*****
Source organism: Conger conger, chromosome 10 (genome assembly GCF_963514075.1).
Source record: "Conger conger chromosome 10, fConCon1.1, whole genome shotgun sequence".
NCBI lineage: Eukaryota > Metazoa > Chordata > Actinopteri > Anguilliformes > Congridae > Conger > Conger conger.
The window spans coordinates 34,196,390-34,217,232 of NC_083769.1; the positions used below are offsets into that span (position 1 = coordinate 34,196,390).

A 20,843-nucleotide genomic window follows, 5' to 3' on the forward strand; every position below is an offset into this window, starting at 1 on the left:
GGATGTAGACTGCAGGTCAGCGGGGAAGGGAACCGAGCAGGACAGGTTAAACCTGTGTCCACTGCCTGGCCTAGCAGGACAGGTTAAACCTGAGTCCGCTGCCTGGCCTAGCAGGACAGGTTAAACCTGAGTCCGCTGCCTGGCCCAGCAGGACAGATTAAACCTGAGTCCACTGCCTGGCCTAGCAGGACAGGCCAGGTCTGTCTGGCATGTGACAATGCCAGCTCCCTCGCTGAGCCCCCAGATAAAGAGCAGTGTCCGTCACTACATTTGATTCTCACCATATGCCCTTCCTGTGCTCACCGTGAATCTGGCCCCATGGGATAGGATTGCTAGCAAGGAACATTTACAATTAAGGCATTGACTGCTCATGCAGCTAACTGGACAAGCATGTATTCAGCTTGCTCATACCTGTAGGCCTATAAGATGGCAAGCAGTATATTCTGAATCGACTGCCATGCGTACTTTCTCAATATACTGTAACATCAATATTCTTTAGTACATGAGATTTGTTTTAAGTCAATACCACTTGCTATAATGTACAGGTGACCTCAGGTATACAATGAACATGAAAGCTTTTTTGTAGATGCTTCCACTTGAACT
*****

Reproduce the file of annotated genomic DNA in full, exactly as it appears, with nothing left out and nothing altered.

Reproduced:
Source organism: Conger conger, chromosome 10 (genome assembly GCF_963514075.1).
Source record: "Conger conger chromosome 10, fConCon1.1, whole genome shotgun sequence".
NCBI lineage: Eukaryota > Metazoa > Chordata > Actinopteri > Anguilliformes > Congridae > Conger > Conger conger.
The window spans coordinates 34,196,390-34,217,232 of NC_083769.1; the positions used below are offsets into that span (position 1 = coordinate 34,196,390).

A 20,843-nucleotide genomic window follows, 5' to 3' on the forward strand; every position below is an offset into this window, starting at 1 on the left:
GGATGTAGACTGCAGGTCAGCGGGGAAGGGAACCGAGCAGGACAGGTTAAACCTGTGTCCACTGCCTGGCCTAGCAGGACAGGTTAAACCTGAGTCCGCTGCCTGGCCTAGCAGGACAGGTTAAACCTGAGTCCGCTGCCTGGCCCAGCAGGACAGATTAAACCTGAGTCCACTGCCTGGCCTAGCAGGACAGGCCAGGTCTGTCTGGCATGTGACAATGCCAGCTCCCTCGCTGAGCCCCCAGATAAAGAGCAGTGTCCGTCACTACATTTGATTCTCACCATATGCCCTTCCTGTGCTCACCGTGAATCTGGCCCCATGGGATAGGATTGCTAGCAAGGAACATTTACAATTAAGGCATTGACTGCTCATGCAGCTAACTGGACAAGCATGTATTCAGCTTGCTCATACCTGTAGGCCTATAAGATGGCAAGCAGTATATTCTGAATCGACTGCCATGCGTACTTTCTCAATATACTGTAACATCAATATTCTTTAGTACATGAGATTTGTTTTAAGTCAATACCACTTGCTATAATGTACAGGTGACCTCAGGTATACAATGAACATGAAAGCTTTTTTGTAGATGCTTCCACTTGAACT